In a

previous post I wrote a bit about

*A Toolbox for Representational Similarity Analysis*, and my efforts at figuring out the LD-t statistic.

Nikolaus Kriegeskorte kindly pointed me to some additional information, and cleared up some of my confusion. Note that I'll be using the term "LD-t" in this post for consistency (and since it's short); it's a "cross-validated, normalized variation on the Mahalanobis distance", as phrased in

Nili (2014).

First, the LD-t has been described and used previously (before

Nili et al 2014), though (as far as I can tell) not in the context of representational similarity analysis (RSA). It is summarized in this figure (

Figure S8a from

Kriegeskorte et al. (2007 PNAS)); the paper's

supplemental text has additional explanation ("Significance testing of ROI response-pattern differences" section). A bit more background is also on pages 69-71 of

Niko's thesis.

To give a high-level picture, calculating the LD-t involves deriving a t-value from Fisher linear discriminant test set output. The linear discriminant is fit (weights calculated from the training data) with the standard algorithms, but using an error covariance matrix
calculated from the residuals of fitting a GLM to the entire training dataset (time-by-voxel data matrix),
which is then run through the Ledoit-Wolf Covariance Shrinkage
Estimator function.

This isn't a procedure that can be dropped into an arbitrary MVPA workflow. For example, for my little

classification demo I provided a single-subject 4D dataset, in which each of the 20 volumes is the temporally-compressed version (averaging, in this case) of an experimental block; the first ten class A, the second ten class B. The demo then uses cross-validation and an SVM to get an accuracy for distinguishing class A and B. It is trivial to replace SVM in that demo with LDA, but that will

*not* produce the LD-t. One reason is that the LD-t procedure requires splitting the dataset into two parts (a single training and testing set), not arbitrary cross-validation schemes, but there are additional differences.

Here's a description of the procedure; many thanks to Carolina Ramirez for guiding me

through the MATLAB! We're assuming a task-based fMRI dataset for a single person.

- Perform "standard" fMRI preprocessing: motion correction, perhaps also slice-timing correction or spatial normalization. The values resulting from this could be output as a 4d data matrix of the same length as the raw data: one (preprocessed) image for each collected TR. We can also think of this as a (very large) time-by-voxel data matrix, where time is the TR.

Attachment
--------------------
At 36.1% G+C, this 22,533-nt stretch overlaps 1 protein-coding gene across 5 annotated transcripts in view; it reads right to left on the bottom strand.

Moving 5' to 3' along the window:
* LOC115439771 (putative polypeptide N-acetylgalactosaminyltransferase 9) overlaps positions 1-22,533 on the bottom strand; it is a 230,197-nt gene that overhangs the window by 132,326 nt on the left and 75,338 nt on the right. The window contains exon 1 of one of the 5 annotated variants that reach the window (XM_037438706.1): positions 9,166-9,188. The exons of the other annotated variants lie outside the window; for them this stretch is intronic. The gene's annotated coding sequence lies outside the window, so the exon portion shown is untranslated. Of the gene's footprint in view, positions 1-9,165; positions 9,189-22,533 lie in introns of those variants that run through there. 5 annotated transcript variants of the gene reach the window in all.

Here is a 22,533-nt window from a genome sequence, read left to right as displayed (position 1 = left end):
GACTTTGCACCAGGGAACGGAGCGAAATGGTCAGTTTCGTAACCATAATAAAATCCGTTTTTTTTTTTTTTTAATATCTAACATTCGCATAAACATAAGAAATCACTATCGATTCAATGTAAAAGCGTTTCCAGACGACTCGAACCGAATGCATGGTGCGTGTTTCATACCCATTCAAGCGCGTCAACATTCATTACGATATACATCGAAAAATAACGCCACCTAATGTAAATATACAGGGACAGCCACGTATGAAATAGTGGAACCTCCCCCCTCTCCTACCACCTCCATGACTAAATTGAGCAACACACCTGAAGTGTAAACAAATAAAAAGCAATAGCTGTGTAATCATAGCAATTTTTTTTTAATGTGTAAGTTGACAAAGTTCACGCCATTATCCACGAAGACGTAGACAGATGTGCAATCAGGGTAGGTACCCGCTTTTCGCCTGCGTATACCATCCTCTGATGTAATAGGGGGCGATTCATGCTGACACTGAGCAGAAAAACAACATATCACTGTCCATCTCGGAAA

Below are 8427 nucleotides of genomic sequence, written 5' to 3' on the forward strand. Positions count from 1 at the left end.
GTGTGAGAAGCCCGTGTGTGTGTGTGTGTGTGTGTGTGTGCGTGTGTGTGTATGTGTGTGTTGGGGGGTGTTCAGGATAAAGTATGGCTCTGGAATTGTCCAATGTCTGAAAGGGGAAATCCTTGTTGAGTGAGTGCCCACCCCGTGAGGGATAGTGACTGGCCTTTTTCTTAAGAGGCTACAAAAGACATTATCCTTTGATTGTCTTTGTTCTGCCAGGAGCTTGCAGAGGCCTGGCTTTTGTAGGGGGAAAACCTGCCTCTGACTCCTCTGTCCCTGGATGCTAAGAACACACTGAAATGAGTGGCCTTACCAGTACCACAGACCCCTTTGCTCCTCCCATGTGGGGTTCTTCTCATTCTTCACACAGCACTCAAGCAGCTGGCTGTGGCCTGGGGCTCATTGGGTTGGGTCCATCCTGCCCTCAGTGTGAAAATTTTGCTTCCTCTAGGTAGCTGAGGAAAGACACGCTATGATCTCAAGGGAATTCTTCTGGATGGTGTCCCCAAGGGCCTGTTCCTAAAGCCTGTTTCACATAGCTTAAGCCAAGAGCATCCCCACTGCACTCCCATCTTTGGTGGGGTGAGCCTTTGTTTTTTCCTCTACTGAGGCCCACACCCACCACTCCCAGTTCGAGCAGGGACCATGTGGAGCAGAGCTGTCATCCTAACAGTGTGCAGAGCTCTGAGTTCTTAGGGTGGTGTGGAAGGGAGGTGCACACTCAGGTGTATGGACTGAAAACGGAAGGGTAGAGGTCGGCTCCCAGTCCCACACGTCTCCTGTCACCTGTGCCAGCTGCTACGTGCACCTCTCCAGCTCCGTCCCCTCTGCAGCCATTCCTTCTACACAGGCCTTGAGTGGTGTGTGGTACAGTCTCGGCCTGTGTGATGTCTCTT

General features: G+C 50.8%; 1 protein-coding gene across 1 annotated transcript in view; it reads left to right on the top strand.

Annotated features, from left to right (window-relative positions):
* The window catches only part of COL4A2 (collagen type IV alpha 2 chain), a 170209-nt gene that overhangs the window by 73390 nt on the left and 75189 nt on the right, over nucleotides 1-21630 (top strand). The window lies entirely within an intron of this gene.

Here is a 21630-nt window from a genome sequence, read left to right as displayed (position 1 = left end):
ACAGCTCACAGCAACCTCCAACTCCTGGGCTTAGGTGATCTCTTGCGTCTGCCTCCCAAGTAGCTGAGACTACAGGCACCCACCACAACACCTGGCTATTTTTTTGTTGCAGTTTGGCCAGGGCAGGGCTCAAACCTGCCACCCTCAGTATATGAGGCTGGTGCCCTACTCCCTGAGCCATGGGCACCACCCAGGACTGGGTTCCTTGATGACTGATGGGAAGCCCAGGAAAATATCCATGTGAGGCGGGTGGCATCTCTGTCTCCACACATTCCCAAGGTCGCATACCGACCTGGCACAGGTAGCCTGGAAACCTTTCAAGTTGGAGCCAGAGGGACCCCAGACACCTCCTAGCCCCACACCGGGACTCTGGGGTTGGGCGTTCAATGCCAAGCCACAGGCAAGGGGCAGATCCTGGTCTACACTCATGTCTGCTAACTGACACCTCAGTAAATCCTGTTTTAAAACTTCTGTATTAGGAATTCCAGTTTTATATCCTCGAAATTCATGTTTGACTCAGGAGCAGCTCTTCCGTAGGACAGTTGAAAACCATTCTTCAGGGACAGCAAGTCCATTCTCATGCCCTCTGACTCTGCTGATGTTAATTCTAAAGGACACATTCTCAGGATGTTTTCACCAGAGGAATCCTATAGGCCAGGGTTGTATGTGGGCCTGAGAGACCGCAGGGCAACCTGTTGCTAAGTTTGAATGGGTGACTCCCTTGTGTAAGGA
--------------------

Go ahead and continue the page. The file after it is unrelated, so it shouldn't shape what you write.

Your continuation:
- Create design matrices (X) for each half of the dataset (A and B, using the terms from the Toolbox file fisherDiscrTRDM.m). These are as usual for fMRI mass-univariate analysis: the columns generally includes predictors for motion and linear trends as well as
the experimental conditions, which have been convolved with a hemodynamic response
function.
- Create data matrices (Y) for each half of the dataset (training (A) and testing (B)), structured as usual for fMRI mass-univariate analysis, except including just the voxels making up the current ROI.
- Now, we can do the LD-t calculations; this is function fishAtestB_optShrinkageCov_C, also from the Toolbox file fisherDiscrTRDM.m. First, fit the linear model to dataset A (training data):

eBa=inv(Xa'*Xa)*Xa'*Ya; % calculate betas

eEa=Ya-Xa*eBa; % calculate error (residuals) matrix

- Use the training set residuals matrix (eEa) to estimate the error covariance, and apply the Ledoit-Wolf Covariance Shrinkage Estimator function to the covariance matrix.This is Toolbox file covdiag.m, and returns the the shrinkage estimate of the covariance matrix, Sa.
- Use the inverse of that covariance matrix (invSa) and the training-set PEIs (eBa) to calculate the Fisher linear discriminant (C is a contrast matrix, made up of -1, 0, and 1 entries, corresponding to the design matrix). Fitting the discriminant function produces a set of weights, one for each voxel.

was=C'*eBa*invSa; % calculate linear discriminant weights

- Now, project the test dataset (Yb) onto this discriminant: yb_was=Yb*was';
- The final step is to calculate a t-value describing how well the discriminant separated the test set. t-values are a number divided by its standard error, which is the purpose of the final lines of the fishAtestB_optShrinkageCov_C function. The values are adjusted before the t-value calculation; it looks like this is intended to compensate for differing array dimensions (degrees of freedom). I don't fully understand each line of code, but here they are, for completeness:

invXTXb=inv(Xb'*Xb);

ebb_was=invXTXb*(Xb'*yb_was);

eeb_was=yb_was-Xb*ebb_was;

nDFb=size(yb_was,1)-size(Xb,2);

esb_was=diag(eeb_was'*eeb_was)/nDFb;

C_new=C(1:min([size(ebb_was,1),size(C,1)]),:);

ctb_was2=diag(C_new'*ebb_was);

se_ctb_was2=sqrt(esb_was.*diag(C_new'*invXTXb*C_new));

ts=ctb_was2./se_ctb_was2;

- Once the t-value is calculated it can be converted to a p-value if desired, using the standard t-distribution.

This procedure is for a single subject. For group analysis, in

Kriegeskorte et al. (2007) they did a group analysis by "concatenating the discriminant time courses of all subjects and fitting a composite design matrix with separate predictors for each subject."

Nili et al. (2014, supplemental) suggests a different approach: averaging the LD-t RDMs cell-wise across people, then dividing by the square root of the number of subjects.

The statistic produced by these calculations is related to the

cross-validated MANOVA described by

Carsten Allefeld; I hope to compare them thoroughly in the future.